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#1 2019-08-14 16:41:42

Registered: 2014-10-07
Posts: 16

3rd HDD (LUKS) randomly not unlocked by crypttab.initramfs


Recently I've replaced DVD-RW on Asus K75 with 3rd hard disk (actually, I moved 2nd HDD to DVD bay and installed new HDD as 2nd - it's important 'cause there were no troubles with the previous setup).
All disks are LUKS on LVM and they have the common passphrase to unlock them; systemd init with "sd-encrypt sd-lvm2".


root_luks	/dev/disk/by-partlabel/ROOT	none
home_luks	/dev/disk/by-partlabel/HOME	none
ext_luks	/dev/disk/by-partlabel/EXT	none

With 2 disks setup systemd always asked for a passphrase for root_luks and then unlocked home_luks with the cached passphrase. There were no troubles for years.

But with 3rd disk added, systemd asks randomly for root_luks or home_luks passphrase (why the order from crypttab.initramfs is ignored?) and if it was root_luks, there is about 25% chance that ext_luks will not be unlocked. After asking a pass for home_luks, it always (so far) unlocks ext_luks.

So, my questions are:

1) why systemd doesn't respect unlock order from crypttab.initramfs? If unlock key for other drives were on root_luks, the system will fail to boot about 50% times.

2) why ext_luks is not unlocked randomly? At the time when init drops to maintenance console, /dev/sdc (where ext_luks is located) is accessible.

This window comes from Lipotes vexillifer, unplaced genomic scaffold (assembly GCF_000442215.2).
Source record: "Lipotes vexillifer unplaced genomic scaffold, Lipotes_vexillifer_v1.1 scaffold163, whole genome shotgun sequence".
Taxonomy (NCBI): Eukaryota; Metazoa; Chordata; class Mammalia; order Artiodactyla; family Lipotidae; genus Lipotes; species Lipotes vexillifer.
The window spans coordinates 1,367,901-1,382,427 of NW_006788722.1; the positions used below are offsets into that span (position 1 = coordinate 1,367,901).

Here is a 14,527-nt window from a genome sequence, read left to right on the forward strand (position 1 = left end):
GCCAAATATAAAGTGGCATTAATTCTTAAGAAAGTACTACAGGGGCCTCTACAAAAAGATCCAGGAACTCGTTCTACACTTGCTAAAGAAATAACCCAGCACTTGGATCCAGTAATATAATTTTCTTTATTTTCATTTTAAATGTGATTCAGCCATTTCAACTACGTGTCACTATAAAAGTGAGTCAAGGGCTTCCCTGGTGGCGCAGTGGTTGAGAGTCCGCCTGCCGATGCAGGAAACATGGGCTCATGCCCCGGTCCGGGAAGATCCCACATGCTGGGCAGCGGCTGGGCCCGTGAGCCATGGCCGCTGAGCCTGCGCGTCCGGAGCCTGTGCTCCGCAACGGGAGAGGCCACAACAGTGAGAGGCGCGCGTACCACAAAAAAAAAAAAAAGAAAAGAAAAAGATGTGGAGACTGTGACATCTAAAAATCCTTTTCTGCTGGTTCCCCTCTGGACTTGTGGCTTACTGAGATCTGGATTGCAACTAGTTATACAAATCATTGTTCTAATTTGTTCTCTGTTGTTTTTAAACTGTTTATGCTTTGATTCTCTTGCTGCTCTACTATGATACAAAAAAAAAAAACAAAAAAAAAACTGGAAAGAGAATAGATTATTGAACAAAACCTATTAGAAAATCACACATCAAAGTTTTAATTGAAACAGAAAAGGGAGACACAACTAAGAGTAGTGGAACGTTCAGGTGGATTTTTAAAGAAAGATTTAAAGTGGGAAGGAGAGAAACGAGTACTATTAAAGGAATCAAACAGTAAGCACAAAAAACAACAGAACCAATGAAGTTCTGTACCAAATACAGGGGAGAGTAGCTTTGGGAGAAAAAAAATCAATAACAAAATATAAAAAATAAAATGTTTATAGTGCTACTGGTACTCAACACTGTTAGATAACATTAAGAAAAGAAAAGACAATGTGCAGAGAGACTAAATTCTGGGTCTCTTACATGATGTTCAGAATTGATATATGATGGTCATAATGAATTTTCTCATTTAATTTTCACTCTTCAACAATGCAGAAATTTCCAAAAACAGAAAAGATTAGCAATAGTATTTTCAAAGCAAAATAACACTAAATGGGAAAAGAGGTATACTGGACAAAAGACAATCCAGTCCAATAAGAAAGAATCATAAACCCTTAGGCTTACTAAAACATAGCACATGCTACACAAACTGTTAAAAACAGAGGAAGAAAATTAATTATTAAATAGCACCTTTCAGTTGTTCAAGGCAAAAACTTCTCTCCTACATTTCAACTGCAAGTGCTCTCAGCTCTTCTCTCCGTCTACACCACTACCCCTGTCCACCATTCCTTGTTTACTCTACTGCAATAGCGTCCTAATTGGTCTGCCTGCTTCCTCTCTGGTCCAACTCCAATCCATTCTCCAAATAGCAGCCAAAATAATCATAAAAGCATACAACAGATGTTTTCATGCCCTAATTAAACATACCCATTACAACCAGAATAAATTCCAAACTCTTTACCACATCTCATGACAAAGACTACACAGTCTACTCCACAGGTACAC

Any help is appreciated.


#2 2019-08-15 10:40:00

From: Athens, Greece
Registered: 2009-05-26
Posts: 223

Re: 3rd HDD (LUKS) randomly not unlocked by crypttab.initramfs

[I am guessing here] so when system is booting, disks are psedo-random get an order (disk1, disk2, disk3) and due to this random order, we are using LABELs or even better UUIDs to map disks to persistent order in our system (fstab/cryptsetup etc). Now here is the trick that Luks does,  luks keep the latest passphrase in memory in order to unlock disks. If your disks have the same passphrase in the correct order, then your disks will auto-decrypted by luks without asking, but if the order is not correct then it will ask a passphrase. If your setup is not interactively then it will fail and boot without unlocking the disk (in best case) or pause/crash/whatever in worst case.

Personally I only decrypt the rootfs disk and use keys to encrypt/decrypt the other encrypted disks in boot by mapping UUIDs with these keys.
Hope that helps you a bit.
Linux System Engineer - Registered Linux User #420129


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